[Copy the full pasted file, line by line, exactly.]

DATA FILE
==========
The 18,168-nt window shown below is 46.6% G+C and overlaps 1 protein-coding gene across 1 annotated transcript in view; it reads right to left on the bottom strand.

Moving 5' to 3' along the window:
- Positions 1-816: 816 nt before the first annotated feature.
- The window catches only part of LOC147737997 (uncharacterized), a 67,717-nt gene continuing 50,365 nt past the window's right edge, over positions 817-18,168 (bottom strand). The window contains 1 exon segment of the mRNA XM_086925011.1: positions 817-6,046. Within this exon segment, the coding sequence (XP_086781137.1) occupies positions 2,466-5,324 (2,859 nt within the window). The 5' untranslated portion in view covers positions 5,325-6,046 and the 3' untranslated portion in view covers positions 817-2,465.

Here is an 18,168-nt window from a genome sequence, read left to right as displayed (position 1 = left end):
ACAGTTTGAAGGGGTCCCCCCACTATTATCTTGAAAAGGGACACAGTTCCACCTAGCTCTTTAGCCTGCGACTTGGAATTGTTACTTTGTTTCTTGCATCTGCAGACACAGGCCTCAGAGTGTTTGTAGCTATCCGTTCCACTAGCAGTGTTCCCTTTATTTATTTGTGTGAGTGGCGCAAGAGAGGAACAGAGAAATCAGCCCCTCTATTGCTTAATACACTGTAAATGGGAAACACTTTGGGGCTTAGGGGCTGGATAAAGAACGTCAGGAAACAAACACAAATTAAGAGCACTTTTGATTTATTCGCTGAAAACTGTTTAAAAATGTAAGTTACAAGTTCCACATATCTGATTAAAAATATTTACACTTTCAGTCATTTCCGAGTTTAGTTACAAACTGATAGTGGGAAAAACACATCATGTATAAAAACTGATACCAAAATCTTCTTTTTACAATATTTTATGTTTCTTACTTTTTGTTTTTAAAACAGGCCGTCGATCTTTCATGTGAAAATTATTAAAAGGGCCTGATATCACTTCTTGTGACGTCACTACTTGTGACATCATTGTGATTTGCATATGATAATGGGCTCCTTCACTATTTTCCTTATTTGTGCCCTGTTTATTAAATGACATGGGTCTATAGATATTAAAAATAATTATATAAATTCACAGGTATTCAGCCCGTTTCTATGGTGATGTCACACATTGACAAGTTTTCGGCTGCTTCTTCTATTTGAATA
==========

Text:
The 18,168-nt window shown below is 46.6% G+C and overlaps 1 protein-coding gene across 1 annotated transcript in view; it reads right to left on the bottom strand.

Moving 5' to 3' along the window:
- Positions 1-816: 816 nt before the first annotated feature.
- The window catches only part of LOC147737997 (uncharacterized), a 67,717-nt gene continuing 50,365 nt past the window's right edge, over positions 817-18,168 (bottom strand). The window contains 1 exon segment of the mRNA XM_086925011.1: positions 817-6,046. Within this exon segment, the coding sequence (XP_086781137.1) occupies positions 2,466-5,324 (2,859 nt within the window). The 5' untranslated portion in view covers positions 5,325-6,046 and the 3' untranslated portion in view covers positions 817-2,465.

Here is an 18,168-nt window from a genome sequence, read left to right as displayed (position 1 = left end):
ACAGTTTGAAGGGGTCCCCCCACTATTATCTTGAAAAGGGACACAGTTCCACCTAGCTCTTTAGCCTGCGACTTGGAATTGTTACTTTGTTTCTTGCATCTGCAGACACAGGCCTCAGAGTGTTTGTAGCTATCCGTTCCACTAGCAGTGTTCCCTTTATTTATTTGTGTGAGTGGCGCAAGAGAGGAACAGAGAAATCAGCCCCTCTATTGCTTAATACACTGTAAATGGGAAACACTTTGGGGCTTAGGGGCTGGATAAAGAACGTCAGGAAACAAACACAAATTAAGAGCACTTTTGATTTATTCGCTGAAAACTGTTTAAAAATGTAAGTTACAAGTTCCACATATCTGATTAAAAATATTTACACTTTCAGTCATTTCCGAGTTTAGTTACAAACTGATAGTGGGAAAAACACATCATGTATAAAAACTGATACCAAAATCTTCTTTTTACAATATTTTATGTTTCTTACTTTTTGTTTTTAAAACAGGCCGTCGATCTTTCATGTGAAAATTATTAAAAGGGCCTGATATCACTTCTTGTGACGTCACTACTTGTGACATCATTGTGATTTGCATATGATAATGGGCTCCTTCACTATTTTCCTTATTTGTGCCCTGTTTATTAAATGACATGGGTCTATAGATATTAAAAATAATTATATAAATTCACAGGTATTCAGCCCGTTTCTATGGTGATGTCACACATTGACAAGTTTTCGGCTGCTTCTTCTATTTGAATA